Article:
“Passwords are secret and dynamic; fingerprints are public and permanent.”
The release of the iPhone 5S prompted at least one lawmaker to inquire further into the details of the “Touch ID” technology. Senator Al Franken, Chairman of the Senate Judiciary Subcommittee on Privacy, Technology and the Law, penned a letter to Apple, noting that “[p]asswords are secret and dynamic; fingerprints are public and permanent.”
In his letter addressed to Tim Cook, Apple’s CEO, Senator Franken posed a series of questions regarding the availability of users’ fingerprints to the government or other third parties. While there has been no public response from Apple, the company has posted an information page, which attempts to assuage any potential privacy concerns.
Seemingly, Apple has taken the necessary steps to protect users’ fingerprint data from the prying eyes of the government or third parties.
Many of Senator Franken’s questions can be answered by understanding the technology in the iPhone 5S. For one, no image of a user’s fingerprint is stored on the device. Rather, users’ fingerprints are translated into complex mathematical representations.
According to Apple, it is impossible for a third party to reverse engineer an image of a user’s fingerprint. Moreover, even the mathematical representations that comprise the fingerprint data are encrypted and stored in the “Secure Enclave,” which is “walled off” from the rest of the device chip. Also on the Touch ID information page, Apple assures users that “fingerprint data is never accessed by iOS or other apps, never stored on Apple servers, and never backed up to iCloud or anywhere else. Only Touch ID uses it and it can’t be used to match against other fingerprint databases.” Seemingly, then, Apple has taken the necessary steps to protect users’ fingerprint data from the prying eyes of the government or third parties.
The type of hack demonstrated in Germany is neither of the same type nor of the same degree as those contemplated by Senator Franken and other privacy advocates.
Shortly after the release of the iPhone 5S, a hacking group in Germany captured international attention following the group’s claim that it had successfully hacked the iPhone 5S fingerprint scanner. This claim, however, requires some qualification. The group was able to “hack” the fingerprint scanner by photographing an iPhone owner’s fingerprint that had been left on the glass surface of the iPhone. Using this image, in conjunction with an artificial finger, the group was able to create an artificial fingerprint and gain access to the iPhone.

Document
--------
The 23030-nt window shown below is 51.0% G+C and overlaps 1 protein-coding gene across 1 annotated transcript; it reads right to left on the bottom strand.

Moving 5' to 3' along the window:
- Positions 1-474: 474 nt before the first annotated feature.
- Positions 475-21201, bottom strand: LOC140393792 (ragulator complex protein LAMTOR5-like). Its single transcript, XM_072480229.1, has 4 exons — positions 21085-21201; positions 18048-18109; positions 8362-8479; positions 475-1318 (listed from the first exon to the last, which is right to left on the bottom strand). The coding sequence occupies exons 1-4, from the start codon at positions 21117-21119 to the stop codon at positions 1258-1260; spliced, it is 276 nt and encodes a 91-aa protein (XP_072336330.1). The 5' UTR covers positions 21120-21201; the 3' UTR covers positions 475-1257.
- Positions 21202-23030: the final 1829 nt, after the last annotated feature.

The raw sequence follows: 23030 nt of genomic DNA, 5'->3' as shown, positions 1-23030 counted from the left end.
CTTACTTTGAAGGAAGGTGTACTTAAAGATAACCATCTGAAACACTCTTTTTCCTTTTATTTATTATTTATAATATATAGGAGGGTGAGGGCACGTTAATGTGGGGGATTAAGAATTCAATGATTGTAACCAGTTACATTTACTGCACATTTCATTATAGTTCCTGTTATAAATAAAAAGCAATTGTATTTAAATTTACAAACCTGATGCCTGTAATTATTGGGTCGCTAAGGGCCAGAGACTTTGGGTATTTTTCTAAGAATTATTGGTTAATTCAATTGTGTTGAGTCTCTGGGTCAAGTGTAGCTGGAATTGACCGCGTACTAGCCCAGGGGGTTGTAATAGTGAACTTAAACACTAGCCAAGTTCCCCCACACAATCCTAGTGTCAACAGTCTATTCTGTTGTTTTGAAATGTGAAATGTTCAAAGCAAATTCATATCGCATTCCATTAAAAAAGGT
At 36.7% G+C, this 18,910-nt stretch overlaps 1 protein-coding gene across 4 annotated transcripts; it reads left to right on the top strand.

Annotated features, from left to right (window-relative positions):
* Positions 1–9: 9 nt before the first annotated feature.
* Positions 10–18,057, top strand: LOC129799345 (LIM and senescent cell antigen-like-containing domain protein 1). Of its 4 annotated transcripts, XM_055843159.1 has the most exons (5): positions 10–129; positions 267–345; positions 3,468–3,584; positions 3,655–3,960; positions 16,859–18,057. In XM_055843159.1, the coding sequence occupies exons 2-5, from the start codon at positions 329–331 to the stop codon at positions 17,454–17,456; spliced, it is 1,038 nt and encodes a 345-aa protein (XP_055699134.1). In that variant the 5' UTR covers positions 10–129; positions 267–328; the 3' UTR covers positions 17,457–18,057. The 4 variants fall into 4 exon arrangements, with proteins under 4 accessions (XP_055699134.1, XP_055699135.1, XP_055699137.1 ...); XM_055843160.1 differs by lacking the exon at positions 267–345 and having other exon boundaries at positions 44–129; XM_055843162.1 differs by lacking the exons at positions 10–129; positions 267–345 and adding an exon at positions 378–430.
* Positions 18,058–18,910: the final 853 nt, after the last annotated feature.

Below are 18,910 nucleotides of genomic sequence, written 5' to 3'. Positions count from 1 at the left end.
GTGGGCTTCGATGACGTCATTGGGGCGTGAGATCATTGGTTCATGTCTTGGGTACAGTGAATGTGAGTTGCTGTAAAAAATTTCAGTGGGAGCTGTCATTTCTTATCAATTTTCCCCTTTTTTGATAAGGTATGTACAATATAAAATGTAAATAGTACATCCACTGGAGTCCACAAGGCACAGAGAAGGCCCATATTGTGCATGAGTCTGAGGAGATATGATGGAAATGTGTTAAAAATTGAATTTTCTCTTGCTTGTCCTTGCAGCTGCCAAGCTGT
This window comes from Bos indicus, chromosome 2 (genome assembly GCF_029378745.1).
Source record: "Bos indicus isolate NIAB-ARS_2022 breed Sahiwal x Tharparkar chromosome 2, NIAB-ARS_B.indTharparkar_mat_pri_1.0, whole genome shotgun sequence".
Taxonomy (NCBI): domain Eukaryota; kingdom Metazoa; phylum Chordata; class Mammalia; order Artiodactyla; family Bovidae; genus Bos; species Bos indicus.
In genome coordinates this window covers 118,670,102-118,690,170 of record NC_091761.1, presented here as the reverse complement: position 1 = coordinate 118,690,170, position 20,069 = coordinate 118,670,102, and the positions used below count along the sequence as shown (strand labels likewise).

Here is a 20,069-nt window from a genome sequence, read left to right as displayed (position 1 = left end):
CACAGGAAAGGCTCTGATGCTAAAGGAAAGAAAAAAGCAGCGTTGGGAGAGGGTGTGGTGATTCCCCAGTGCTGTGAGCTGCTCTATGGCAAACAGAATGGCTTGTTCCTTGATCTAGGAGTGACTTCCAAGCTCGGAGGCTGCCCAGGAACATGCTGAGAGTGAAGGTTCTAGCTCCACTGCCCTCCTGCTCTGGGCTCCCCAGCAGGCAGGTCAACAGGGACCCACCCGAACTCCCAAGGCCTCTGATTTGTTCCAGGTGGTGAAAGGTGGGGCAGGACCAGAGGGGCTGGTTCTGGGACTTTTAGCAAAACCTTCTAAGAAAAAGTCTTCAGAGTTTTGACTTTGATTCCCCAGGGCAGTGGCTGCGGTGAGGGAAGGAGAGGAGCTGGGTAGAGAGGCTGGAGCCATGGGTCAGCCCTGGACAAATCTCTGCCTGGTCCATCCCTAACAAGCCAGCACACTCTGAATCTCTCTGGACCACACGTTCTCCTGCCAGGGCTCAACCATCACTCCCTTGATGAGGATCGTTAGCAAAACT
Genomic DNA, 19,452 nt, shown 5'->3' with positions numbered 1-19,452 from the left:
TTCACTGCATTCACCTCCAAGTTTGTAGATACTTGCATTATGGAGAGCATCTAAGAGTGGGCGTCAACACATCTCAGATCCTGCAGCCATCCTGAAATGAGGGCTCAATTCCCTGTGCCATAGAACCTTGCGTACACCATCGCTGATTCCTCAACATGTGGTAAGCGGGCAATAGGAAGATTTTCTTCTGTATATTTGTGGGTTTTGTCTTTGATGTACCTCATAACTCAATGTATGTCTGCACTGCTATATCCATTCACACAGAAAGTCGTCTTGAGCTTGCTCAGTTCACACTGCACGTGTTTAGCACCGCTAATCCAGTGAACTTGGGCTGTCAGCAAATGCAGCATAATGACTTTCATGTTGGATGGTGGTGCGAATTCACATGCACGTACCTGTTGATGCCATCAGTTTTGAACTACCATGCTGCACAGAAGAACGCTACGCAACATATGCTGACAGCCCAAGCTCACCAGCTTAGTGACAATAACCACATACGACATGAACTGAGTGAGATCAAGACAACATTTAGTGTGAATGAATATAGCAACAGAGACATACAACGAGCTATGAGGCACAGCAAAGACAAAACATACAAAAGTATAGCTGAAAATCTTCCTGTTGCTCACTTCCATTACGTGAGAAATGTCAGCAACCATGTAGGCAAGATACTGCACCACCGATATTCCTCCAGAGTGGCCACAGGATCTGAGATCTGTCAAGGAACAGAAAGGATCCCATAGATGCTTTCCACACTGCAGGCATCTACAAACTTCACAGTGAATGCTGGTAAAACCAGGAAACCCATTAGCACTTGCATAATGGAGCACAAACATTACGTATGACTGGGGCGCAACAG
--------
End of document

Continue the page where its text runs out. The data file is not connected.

The type of hack demonstrated in Germany is neither of the same type nor of the same degree as those contemplated by Senator Franken and other privacy advocates. The primary concern regarding Apple’s Touch ID technology is whether third parties (including the government) have the ability to gain access to a digital image of an iPhone user’s fingerprints stored within the device itself. Based on the underlying technology in Apple’s device, it does not appear at this time that such a feat is possible.
Notably, the hack demonstrated in Germany goes to another issue entirely: device security. While important, this issue is experienced on a more individualized basis (i.e., an individual whose iPhone is stolen and then “hacked” to gain entry into the device). This type of hack, while potentially serious, does not have the far-ranging consequences that would be associated with a hack enabling third parties to access digital images of a user’s fingerprints.
It is important that companies implement the technology responsibly so as to protect users’ fingerprints, and consequently protect users’ personal privacy.
Even if Apple is adequately protecting users’ fingerprints now, query what the future may hold. For instance, Senator Franken’s letter posed the question as to Apple’s future intentions for the technology. Additionally, as this technology becomes more popular among other consumer electronics manufacturers, the question remains as to whether those manufacturers will similarly implement adequate security protocols.
Unauthorized access to users’ fingerprints has differing consequences depending on the nature of the party receiving access. In the hands of a third party hacker, the extent of the danger is limited only by what that third party is willing and able to do with a digital copy of an individual’s fingerprint.
In the hands of a government agency, the consequences are just as uncertain. For instance, if an agency such as the NSA actually had access to the fingerprints of every iPhone user, it could build an extensive fingerprint database. While a national fingerprint database does already exist—the FBI’s Integrated Automated Fingerprint Identification System—the database is overwhelmingly used for criminal histories and suspected terrorists. The notion that a government agency could stockpile fingerprints of many—perhaps eventually all—unsuspecting American citizens is especially concerning in light of case law suggesting that individuals have no reasonable expectation of privacy in their fingerprints. These fears could be tempered by efforts already underway to increase transparency and government accountability regarding NSA surveillance programs and other government requests for data.
As this technology becomes more widely adopted, it is important that companies implement the technology responsibly so as to protect users’ fingerprints, and consequently protect users’ personal privacy.